The Constitution was widely perceived—eventually—as a protection against government expansion (though by some it was perceived as a tool for government expansion) and was the product of American disagreement with the British conception of limited government. Britain greatly angered the British citizens in America when Parliament taxed them to help fund the French and Indian War. They responded, as all American school children know, with the slogan, “No Taxation Without Representation.” When Parliament refused to relent on what appeared to the British in Britain to be a fair sharing of the burden and expense of protecting the colonists during the war, the British colonials eventually decided to secede. The colonists argued that it was illegal for Parliament to tax them—that is, they argued that it was a violation of the British Constitution. It was unconstitutional, they said, for Britain to tax them since they had no representation in the British Parliament. For the British, the Parliament was an essential part of the Constitution, so that it made no sense to imagine that the Constitution could violate the Constitution. Around this struggle the colonists began to conceive of a government created and limited by law, especially by a written law. The belief that the government itself is created by law means that government is ostensibly limited and controlled by law. It also means that many political issues in the United States become constitutional issues in which Americans look to the Constitution for answers and directions.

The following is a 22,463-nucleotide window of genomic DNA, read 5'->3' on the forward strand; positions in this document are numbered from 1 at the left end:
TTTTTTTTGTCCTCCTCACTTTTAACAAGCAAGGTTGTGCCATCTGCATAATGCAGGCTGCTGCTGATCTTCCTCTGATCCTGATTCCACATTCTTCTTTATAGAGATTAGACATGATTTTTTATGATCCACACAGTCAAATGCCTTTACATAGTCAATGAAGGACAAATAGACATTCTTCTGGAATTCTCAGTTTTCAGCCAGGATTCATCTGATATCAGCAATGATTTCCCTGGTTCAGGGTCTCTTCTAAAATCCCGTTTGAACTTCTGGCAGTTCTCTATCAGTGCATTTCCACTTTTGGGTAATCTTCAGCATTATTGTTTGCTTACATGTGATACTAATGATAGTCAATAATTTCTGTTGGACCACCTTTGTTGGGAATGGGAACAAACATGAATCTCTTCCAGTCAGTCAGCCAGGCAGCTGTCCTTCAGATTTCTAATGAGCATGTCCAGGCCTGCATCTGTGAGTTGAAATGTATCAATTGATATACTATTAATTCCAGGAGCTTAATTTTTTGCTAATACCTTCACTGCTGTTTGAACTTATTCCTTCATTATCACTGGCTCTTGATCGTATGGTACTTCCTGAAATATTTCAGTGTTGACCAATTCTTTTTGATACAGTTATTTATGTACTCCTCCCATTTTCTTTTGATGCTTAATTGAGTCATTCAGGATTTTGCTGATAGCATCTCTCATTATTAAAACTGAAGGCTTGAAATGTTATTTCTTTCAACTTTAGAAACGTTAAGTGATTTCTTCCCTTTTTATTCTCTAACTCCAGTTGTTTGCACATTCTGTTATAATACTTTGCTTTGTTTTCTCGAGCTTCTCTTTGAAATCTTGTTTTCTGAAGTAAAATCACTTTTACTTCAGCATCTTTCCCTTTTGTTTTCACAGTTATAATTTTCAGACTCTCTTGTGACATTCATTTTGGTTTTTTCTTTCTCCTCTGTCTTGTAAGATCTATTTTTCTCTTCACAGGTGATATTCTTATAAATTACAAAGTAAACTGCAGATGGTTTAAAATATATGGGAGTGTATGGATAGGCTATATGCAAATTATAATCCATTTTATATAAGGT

Understanding the life of the Constitution and of conceptions of constitutionalism requires some fairly common readings: the Declaration of Independence, the Constitution, and “Federalist No. 51.” The Declaration of Independence and the Constitution are quite different documents, but they function as “founding” texts for the American Revolution and government. The Federalist Papers, for their part, explained parts of the Constitution as the supporters of the text wanted them explained, and have become very important to the contemporary debates over what the Constitution meant and means.

To understand what the framers were trying to accomplish, one can do worse than to examine the institutional arrangement the Constitution attempted to replace. Furthermore, the voices of critics should be given their due. Contemporary readers of the Anti-Federalists are often surprised to find early versions of complaints they themselves have made about the government; particularly that it is too powerful.

Web-based Resources

http://www.constitutioncenter.orgThe National Constitution Center’s Web site was established by Congress to help raise understanding of the U.S. Constitution. The site includes resources for classroom instruction and activities and a Kids’ Corner.

http://www.house.govThe U.S. House of Representatives hosts the official government website on the Constitution. Teachers and students can utilize several useful research tools, including the text of the six amendments to the Constitution that passed both houses of Congress but failed to gain the necessary three-fourths of the states for ratification.

Programs